Q: What are the fundamental principles of Muslim life today?

A: Islam, perhaps more than any other religion, is also a way of life. Muslims learn a way of looking at the world and society that sometimes seems strange to non-Muslims. The Muslim way of life is summarized in what are known as “the five pillars of Islam”:

* Faith. A Muslim must daily repeat the shahada, a simple declaration of faith. In English, the shahada is “There is no god but God, and Muhammad is his prophet.”

* Prayer. Salat is the name of prayers that must be performed five times a day by Muslims. Prayers are said at dawn, noon, midafternoon, sunset, and nightfall. In Muslim countries, the call to prayer, announced over loudspeakers from minarets, or tall towers, on mosques (Muslim places of worship), determines the rhythm of the entire day.

* Charity. Zakat is the Muslim belief that all things belong to God and that wealth is held by human beings only in trust from God. Each Muslim is encouraged to put aside part of his or her wealth for those in need.

* Fasting. Every year, for the entire Muslim month of Ramadan (the ninth month of the Muslim calendar), all Muslims who are able must eat no food from sunup to sundown as homage to God. In 2001, Ramadan began on November 16. This year Ramadan will begin on November 6.

* Pilgrimage. All Muslims, if they are physically and financially able, must make at least one pilgrimage during their lifetime to Mecca, the birthplace of Islam. The hajj, as this obligation is known, draws about 2 million people from every corner of the globe to Mecca each year.

Q. What are Islamic customs regarding women?

A: Many commonly held ideas in the West about women in Islam are not true. One myth is that every Muslim woman must wear a long, loose dress with a veil covering her face.

In some strict Muslim nations, such as Afghanistan when it was ruled by the Taliban, Iran, and Saudi Arabia, that is true. But elsewhere in the Muslim world, women wear everything from business suits to blue jeans.

Another common misconception about women in Islam is that they have no rights. Though in some Muslim countries, such as Kuwait and Iran, women do have far fewer rights than men, in other countries, such as Iraq and Egypt, they have most of the rights that men have.

Q: What is Islamic fundamentalism?

A: In many Muslim nations today, Islamic fundamentalism–a movement to bring society back to the days of Muhammad–has become a major force. Islamic fundamentalists claim to want to “purify” Islam by eliminating all non-Islamic influences and getting rid of all laws except the law of the Koran. The Taliban are Islamic fundamentalists. Many of Osama bin Laden’s supporters are Islamic fundamentalists who are willing to use terror to destroy Western influences and establish Islam the way it was in the days of Muhammad.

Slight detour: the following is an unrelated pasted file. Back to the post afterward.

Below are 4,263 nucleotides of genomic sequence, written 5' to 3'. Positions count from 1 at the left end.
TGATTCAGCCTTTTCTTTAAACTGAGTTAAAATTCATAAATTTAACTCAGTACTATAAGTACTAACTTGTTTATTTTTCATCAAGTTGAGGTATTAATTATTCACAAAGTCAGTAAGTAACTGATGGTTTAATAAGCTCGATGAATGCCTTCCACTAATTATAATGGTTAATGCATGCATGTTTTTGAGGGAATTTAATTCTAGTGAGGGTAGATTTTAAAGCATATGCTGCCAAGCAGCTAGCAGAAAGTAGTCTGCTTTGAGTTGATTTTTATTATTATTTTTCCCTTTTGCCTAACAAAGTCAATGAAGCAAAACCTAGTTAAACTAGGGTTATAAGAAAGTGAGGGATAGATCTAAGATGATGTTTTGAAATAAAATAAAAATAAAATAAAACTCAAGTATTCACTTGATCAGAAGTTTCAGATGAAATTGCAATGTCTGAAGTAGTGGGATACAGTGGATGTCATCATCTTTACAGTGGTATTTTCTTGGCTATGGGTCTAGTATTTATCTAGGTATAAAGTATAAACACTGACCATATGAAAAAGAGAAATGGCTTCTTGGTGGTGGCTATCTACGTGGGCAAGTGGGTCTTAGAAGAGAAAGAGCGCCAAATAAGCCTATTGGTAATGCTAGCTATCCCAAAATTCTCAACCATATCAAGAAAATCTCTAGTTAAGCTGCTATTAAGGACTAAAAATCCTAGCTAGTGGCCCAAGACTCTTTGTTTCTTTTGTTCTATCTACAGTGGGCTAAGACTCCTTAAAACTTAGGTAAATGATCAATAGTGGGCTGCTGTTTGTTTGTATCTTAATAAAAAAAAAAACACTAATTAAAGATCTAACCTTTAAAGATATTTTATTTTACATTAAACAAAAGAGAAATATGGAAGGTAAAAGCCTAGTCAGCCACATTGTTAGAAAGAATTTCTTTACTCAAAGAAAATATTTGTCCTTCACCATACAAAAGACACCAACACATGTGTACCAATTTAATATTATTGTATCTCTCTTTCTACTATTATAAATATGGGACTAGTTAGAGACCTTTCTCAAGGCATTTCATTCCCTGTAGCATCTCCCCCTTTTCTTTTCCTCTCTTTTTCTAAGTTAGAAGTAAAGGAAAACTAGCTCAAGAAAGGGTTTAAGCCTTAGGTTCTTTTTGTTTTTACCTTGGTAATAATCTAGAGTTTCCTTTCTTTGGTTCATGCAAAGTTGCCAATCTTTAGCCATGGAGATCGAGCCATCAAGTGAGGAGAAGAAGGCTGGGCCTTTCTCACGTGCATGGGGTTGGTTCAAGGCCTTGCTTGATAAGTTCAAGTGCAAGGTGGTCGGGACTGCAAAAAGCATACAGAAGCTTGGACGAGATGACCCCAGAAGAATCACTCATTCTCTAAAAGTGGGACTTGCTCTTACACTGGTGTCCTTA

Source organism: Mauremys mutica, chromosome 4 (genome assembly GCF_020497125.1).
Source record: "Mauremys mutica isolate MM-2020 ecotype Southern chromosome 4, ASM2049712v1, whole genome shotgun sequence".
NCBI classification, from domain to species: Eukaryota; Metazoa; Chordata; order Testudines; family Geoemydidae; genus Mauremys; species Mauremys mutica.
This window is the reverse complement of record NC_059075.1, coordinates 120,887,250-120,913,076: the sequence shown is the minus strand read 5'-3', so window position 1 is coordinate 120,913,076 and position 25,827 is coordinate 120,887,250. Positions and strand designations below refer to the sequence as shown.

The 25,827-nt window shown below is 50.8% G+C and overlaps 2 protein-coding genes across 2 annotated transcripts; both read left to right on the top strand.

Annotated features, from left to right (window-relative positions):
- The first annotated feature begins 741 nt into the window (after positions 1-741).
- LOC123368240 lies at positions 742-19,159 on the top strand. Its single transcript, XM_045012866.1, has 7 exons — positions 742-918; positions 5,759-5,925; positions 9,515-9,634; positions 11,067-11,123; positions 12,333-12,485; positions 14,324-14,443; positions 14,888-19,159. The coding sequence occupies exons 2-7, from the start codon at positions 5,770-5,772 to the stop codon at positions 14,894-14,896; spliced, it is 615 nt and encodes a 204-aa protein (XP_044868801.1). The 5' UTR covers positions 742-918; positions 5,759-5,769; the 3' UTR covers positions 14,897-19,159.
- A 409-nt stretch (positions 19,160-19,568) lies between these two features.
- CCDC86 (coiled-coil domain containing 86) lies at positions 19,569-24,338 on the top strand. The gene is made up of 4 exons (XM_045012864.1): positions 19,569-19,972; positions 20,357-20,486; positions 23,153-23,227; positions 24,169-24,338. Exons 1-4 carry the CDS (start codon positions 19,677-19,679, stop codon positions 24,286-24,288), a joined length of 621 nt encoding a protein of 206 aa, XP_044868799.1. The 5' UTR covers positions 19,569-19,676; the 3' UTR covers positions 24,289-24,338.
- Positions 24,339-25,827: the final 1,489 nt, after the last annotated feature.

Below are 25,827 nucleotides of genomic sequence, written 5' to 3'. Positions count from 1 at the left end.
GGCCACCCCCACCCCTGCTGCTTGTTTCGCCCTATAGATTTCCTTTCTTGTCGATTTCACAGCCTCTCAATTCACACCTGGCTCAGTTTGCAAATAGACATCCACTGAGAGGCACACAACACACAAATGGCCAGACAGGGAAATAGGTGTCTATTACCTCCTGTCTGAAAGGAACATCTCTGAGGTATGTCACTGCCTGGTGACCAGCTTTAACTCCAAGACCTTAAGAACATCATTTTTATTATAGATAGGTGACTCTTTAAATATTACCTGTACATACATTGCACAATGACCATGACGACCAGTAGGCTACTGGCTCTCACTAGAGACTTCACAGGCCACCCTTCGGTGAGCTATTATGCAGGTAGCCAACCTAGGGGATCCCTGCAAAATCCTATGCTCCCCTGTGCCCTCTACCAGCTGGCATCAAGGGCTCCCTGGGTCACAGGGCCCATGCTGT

Fundamentalists, however, form a very tiny portion of the world’s Muslim population. The vast majority of Muslims condemn the acts of terrorists as counter to the teachings of the Koran and feel that fundamentalists give all Muslims an undeserved bad name.

CONSIDER THIS … In what ways have fundamentalists warped how non-Muslims think of Muslims? What can Muslims do to correct mistaken views of Islam?

Get Talking

Ask students: What is Islam? What is a Muslim? When they give their answers, point out how the news or the popular press influences people’s opinions about other people, religions, and cultures.


Muslims do not always speak with one voice. The main division in Islam is between Sunnis and Shiites. Originally, the Sunnis, meaning majority, were people who, soon after Muhammad’s death, believed that the prophet should be democratically elected. Shiites, meaning partisans, believed that the successor should be a blood relative of Muhammad.

Most Muslims today–80 percent–are Sunnis. Shiites, although they make up only about 20 percent of all Muslims, form the majority of the population in Iran, Iraq, and Bahrain. Shiites say that Shiite holy men are appointed by God and cannot make an error in their teachings. Therefore, they reason, they are entitled to make decisions on political matters. The rulers of many Muslim countries consider this idea a threat.

For both Sunnis and Shiites, the mosque, or Muslim place of worship, is the most important building. All mosques have a mihrab (niche) that points towards the holy city of Mecca. Mosques, like churches, also have a pulpit for a preacher and a book stand to hold the Koran. Another important part of a mosque is a minaret, a tall tower from where a person called muezzin calls the faithful to prayer. Many mosques also have a religious elementary school, and some also have a madrasah (religious college) for advanced students who want to become mullahs, or religious teachers.

Doing More

The amazing growth of the Arab and Muslim empire in the two centuries after Muhammad’s death has been the subject of many books. Students might research in their school or town libraries to write reports on how the Arab armies were able to conquer so much territory so quickly. Another fruitful area of study that demonstrates the ultimate misunderstanding and conflict between Muslims and non-Muslims is the Crusades. Students may report on each crusade, its causes, and its outcome

Link It

* The Detroit Free Press’ Guide About Arab Americans

* The Islam Page

COPYRIGHT 2002 Weekly Reader Corp.

COPYRIGHT 2002 Gale Group